Error parsing JSON data; Boost reports "(189): expected ',' or ']'".

Unfortunately the error message only tells us the problematic line location within the functionSignatures.json file, but not the file’s location, so if we haven’t recently edited this file we’d need to find it in the relevant folder. For example:

edit(fullfile(fileparts(which('myFunction')), 'functionSignatures.json')

Moreover, when a JSON syntax error (such as the one above) occurs, the entire file is not parsed, not just the definition that caused the error.

Another limitation of tab-completion is that it does not work while the main Matlab thread is working (e.g., during a uiwait or waitfor). This may be somewhat misleading since most editor/debugging actions do work.

Arguably, this new tab-completion mechanism could be made more programmer-friendly. Perhaps this will improve in a future Matlab release.

For a related mechanism, see my article on tab-completion for class properties and methods from 2014, which is apparently still relevant and functional.

Categories: Desktop, Medium risk of breaking in future versions, Undocumented feature

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5 Responses to User-defined tab completions – take 2

  1. Heiko says:

    Very nice! I’ve been waiting for a feature like this since we offered our toolbox. Especially the possibility to let MatLab determine the choices is gold. Even though it seems to depend on the type. I could not yet get it to accept other choices than a cell array. Looking forward to somebody taking the time to document a more or less complete list of options for each parameter…

    About JSON comments: doing my first steps in ML R2016b I found that comments are possible. ML accidently opened the json file “R2016b\toolbox\matlab\graph2d\functionSignatures.json” which contained C-like inline comments starting with “//”. I also tried “/* */” comments successfully.

    Thanks for the very useful help!!
    Heiko

    • @Heiko – nice catch about the comments! Apparently functionSignatures.json is not a strictly-compliant JSON file, and undergoes some pre-processing by the Matlab engine.

  2. Greg says:

    Thanks, Yair, this is awesome!

    One added detail that I discovered when implementing this feature this morning is where MATLAB expects the .json file and the appropriate syntax for functions in package folders (i.e. +directories).

    It looks like the appropriate thing is to place the .json file in the root of the package (the folder above the top-level +folder) and then reference the function names with their full package-specific function name. As an example, check out the functionSignatures.json file in %matlabroot/toolbox/shared/io/, which contains signatures for functions like matlab.io.TextVariableImportOptions.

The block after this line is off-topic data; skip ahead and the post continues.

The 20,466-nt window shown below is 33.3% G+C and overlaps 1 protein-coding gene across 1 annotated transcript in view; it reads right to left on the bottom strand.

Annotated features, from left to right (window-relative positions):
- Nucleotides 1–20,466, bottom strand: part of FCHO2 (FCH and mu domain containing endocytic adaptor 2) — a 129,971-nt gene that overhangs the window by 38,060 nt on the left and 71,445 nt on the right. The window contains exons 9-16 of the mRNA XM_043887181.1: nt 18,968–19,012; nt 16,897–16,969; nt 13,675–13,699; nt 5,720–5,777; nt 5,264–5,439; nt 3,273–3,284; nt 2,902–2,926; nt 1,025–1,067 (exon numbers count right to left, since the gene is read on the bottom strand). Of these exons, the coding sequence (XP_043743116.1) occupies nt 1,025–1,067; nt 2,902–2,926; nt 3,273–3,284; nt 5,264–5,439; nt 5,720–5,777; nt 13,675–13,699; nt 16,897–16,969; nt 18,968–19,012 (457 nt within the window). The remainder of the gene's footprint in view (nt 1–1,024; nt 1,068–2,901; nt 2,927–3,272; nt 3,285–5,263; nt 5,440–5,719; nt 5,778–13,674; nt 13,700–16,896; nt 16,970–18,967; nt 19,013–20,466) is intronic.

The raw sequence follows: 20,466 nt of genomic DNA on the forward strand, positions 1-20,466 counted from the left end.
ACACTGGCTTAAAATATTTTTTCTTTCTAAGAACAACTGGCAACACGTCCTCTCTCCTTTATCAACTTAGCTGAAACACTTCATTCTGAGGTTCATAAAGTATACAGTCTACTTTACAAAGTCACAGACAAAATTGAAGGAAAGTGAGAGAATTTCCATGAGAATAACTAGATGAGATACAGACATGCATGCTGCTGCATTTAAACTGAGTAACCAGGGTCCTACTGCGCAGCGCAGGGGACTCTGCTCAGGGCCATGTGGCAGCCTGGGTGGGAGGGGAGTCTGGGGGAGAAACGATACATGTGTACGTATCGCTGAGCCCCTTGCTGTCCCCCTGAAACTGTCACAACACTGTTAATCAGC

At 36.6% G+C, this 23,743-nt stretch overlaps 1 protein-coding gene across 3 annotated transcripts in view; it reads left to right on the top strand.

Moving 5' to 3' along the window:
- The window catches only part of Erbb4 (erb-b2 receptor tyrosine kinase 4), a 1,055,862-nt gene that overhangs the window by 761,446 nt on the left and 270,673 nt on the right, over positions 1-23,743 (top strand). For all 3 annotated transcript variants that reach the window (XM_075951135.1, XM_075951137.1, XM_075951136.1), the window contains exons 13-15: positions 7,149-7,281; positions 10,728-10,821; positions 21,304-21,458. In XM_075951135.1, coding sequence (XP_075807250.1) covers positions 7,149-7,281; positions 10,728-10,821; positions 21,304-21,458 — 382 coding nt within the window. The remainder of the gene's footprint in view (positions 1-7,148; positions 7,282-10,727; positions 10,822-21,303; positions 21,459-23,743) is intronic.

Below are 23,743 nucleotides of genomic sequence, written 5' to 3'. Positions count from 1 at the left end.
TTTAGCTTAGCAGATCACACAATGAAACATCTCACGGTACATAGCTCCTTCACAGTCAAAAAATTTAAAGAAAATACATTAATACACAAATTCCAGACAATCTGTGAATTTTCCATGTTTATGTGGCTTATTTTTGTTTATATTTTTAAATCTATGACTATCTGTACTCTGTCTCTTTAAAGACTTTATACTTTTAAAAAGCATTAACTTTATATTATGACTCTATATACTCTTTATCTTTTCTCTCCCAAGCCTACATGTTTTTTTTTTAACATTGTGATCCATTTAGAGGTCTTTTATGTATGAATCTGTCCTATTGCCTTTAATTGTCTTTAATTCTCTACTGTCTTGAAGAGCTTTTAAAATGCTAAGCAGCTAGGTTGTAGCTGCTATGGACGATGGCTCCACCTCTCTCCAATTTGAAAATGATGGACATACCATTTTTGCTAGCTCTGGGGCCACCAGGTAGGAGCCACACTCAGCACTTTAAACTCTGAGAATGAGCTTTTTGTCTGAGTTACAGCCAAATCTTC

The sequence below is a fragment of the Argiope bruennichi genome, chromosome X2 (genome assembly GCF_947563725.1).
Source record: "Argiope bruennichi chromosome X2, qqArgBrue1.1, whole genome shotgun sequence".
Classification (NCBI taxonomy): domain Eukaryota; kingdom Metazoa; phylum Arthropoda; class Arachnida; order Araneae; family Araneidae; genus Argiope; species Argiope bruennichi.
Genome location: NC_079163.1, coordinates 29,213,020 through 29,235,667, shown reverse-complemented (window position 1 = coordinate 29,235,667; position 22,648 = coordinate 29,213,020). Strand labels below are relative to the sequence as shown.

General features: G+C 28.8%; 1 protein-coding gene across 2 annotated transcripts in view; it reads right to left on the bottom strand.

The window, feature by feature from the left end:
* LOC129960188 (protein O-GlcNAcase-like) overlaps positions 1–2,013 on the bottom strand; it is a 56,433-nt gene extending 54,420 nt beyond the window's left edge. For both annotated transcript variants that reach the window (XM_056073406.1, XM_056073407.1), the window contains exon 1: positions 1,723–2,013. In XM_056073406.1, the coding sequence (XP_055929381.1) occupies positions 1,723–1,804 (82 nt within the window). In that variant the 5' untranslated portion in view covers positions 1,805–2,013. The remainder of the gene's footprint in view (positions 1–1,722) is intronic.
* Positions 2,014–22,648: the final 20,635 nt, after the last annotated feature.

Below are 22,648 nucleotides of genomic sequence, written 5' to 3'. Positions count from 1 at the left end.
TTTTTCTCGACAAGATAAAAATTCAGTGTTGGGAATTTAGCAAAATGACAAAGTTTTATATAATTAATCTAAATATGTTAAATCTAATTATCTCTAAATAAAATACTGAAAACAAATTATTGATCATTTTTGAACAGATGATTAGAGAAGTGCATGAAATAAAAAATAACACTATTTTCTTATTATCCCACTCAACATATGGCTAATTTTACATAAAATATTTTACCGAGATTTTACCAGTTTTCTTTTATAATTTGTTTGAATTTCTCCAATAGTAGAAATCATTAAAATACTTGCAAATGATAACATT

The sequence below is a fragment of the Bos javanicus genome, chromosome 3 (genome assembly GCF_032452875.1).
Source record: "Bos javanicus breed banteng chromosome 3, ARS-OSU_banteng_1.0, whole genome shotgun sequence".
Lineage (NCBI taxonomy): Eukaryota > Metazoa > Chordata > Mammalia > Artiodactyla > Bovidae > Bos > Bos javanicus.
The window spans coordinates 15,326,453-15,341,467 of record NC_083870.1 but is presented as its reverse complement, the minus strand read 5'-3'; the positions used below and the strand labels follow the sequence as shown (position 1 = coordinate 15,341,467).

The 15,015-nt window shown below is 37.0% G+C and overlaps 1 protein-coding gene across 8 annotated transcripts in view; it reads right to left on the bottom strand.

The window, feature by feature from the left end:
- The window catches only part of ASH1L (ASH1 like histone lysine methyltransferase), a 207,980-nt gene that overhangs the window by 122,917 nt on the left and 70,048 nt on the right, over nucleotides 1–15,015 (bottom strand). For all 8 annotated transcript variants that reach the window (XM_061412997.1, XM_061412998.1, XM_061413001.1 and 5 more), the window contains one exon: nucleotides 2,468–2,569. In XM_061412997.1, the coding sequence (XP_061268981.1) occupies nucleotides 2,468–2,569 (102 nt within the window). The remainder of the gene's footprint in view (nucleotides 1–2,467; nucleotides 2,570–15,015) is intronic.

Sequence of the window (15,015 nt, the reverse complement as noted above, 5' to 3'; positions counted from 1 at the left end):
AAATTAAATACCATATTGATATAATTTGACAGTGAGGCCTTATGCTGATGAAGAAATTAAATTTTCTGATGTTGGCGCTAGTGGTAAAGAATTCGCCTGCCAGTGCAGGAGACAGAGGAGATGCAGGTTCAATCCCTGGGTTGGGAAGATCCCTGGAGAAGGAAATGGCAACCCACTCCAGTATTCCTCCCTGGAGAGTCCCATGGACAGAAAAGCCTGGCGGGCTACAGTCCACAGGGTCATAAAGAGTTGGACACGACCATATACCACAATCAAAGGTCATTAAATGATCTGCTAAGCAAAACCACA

By contrast, class methods seem to get referenced just by their method names, though class methods in @-folders are still described in the higher-level .json file. For example, in %matlabroot/toolbox/matlab/datatypes/functionSignatures.json, the method “histogram” of the categorical class is referenced simply as “histogram,” even though is a regular (non-static) method stored in the @categorical folder.

  3. Sky Sartorius says:

    This is a post I have been waiting for, Yair. Thank you. I was spending too much time digging through the Matlab functionSignatures.json files to find examples similar to what I was trying to do, so this summary is an excellent resource.

  4. I have been encountering some interesting behavior in 2017b. Signatures that were working in 2017a now do not, though the error message does look like it is trying to be helpful: “Unable to load signatures for 'foo'. 'namevalue' and 'flag' arguments may not appear both inside and outside of groups.” So, it appears that this is a new “rule” for signatures (and violating the rule was giving me the desired behavior before).

    TMW seems to get around this (see signatures for e.g. join) by putting a copy of each ‘outside’ arguments in every member of an existing MEG. Another workaround that seems to work is to put each ‘outside’ argument in its own (lonely) MEG, which has the benefit of avoiding duplicates.